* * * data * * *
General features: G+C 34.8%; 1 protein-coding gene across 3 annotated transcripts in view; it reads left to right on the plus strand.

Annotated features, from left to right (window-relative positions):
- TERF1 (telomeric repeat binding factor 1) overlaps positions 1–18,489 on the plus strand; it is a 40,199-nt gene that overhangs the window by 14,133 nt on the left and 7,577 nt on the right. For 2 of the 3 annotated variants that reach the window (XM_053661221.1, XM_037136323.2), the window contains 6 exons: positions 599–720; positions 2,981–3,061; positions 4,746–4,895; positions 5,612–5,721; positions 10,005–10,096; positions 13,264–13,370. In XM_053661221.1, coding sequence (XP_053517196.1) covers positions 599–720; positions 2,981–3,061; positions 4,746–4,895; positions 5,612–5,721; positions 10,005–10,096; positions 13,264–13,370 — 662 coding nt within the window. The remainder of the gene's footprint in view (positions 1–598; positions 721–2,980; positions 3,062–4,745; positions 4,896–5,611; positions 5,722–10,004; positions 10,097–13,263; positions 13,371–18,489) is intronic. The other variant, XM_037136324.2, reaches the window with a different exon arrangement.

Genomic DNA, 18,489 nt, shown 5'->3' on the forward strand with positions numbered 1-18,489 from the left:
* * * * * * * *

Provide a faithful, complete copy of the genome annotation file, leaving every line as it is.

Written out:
General features: G+C 34.8%; 1 protein-coding gene across 3 annotated transcripts in view; it reads left to right on the plus strand.

Annotated features, from left to right (window-relative positions):
- TERF1 (telomeric repeat binding factor 1) overlaps positions 1–18,489 on the plus strand; it is a 40,199-nt gene that overhangs the window by 14,133 nt on the left and 7,577 nt on the right. For 2 of the 3 annotated variants that reach the window (XM_053661221.1, XM_037136323.2), the window contains 6 exons: positions 599–720; positions 2,981–3,061; positions 4,746–4,895; positions 5,612–5,721; positions 10,005–10,096; positions 13,264–13,370. In XM_053661221.1, coding sequence (XP_053517196.1) covers positions 599–720; positions 2,981–3,061; positions 4,746–4,895; positions 5,612–5,721; positions 10,005–10,096; positions 13,264–13,370 — 662 coding nt within the window. The remainder of the gene's footprint in view (positions 1–598; positions 721–2,980; positions 3,062–4,745; positions 4,896–5,611; positions 5,722–10,004; positions 10,097–13,263; positions 13,371–18,489) is intronic. The other variant, XM_037136324.2, reaches the window with a different exon arrangement.

Genomic DNA, 18,489 nt, shown 5'->3' on the forward strand with positions numbered 1-18,489 from the left: